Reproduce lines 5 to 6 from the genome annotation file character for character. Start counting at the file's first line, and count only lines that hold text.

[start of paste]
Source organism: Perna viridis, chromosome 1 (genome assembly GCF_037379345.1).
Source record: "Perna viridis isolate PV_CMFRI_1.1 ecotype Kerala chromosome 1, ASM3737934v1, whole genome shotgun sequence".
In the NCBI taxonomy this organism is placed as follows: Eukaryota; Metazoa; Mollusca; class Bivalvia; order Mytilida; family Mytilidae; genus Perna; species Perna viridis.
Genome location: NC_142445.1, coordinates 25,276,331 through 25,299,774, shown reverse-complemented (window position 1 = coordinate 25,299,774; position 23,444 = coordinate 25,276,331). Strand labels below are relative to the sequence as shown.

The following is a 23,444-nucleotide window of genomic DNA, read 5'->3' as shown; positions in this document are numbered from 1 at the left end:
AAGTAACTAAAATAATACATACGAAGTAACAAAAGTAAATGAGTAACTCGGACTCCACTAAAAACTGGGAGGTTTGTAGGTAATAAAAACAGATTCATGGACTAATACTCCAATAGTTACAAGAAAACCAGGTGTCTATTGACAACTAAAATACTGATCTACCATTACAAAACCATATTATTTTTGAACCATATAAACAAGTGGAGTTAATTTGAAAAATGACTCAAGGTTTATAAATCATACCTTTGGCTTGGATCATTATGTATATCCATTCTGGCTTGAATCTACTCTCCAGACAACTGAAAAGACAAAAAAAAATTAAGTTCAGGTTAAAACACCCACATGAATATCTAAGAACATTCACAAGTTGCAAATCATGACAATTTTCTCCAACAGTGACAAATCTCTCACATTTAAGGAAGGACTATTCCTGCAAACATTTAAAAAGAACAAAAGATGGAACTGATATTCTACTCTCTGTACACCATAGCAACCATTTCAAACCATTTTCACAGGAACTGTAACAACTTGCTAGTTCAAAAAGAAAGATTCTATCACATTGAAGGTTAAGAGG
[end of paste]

The following is a 23,444-nucleotide window of genomic DNA, read 5'->3' as shown; positions in this document are numbered from 1 at the left end:
AAGTAACTAAAATAATACATACGAAGTAACAAAAGTAAATGAGTAACTCGGACTCCACTAAAAACTGGGAGGTTTGTAGGTAATAAAAACAGATTCATGGACTAATACTCCAATAGTTACAAGAAAACCAGGTGTCTATTGACAACTAAAATACTGATCTACCATTACAAAACCATATTATTTTTGAACCATATAAACAAGTGGAGTTAATTTGAAAAATGACTCAAGGTTTATAAATCATACCTTTGGCTTGGATCATTATGTATATCCATTCTGGCTTGAATCTACTCTCCAGACAACTGAAAAGACAAAAAAAAATTAAGTTCAGGTTAAAACACCCACATGAATATCTAAGAACATTCACAAGTTGCAAATCATGACAATTTTCTCCAACAGTGACAAATCTCTCACATTTAAGGAAGGACTATTCCTGCAAACATTTAAAAAGAACAAAAGATGGAACTGATATTCTACTCTCTGTACACCATAGCAACCATTTCAAACCATTTTCACAGGAACTGTAACAACTTGCTAGTTCAAAAAGAAAGATTCTATCACATTGAAGGTTAAGAGG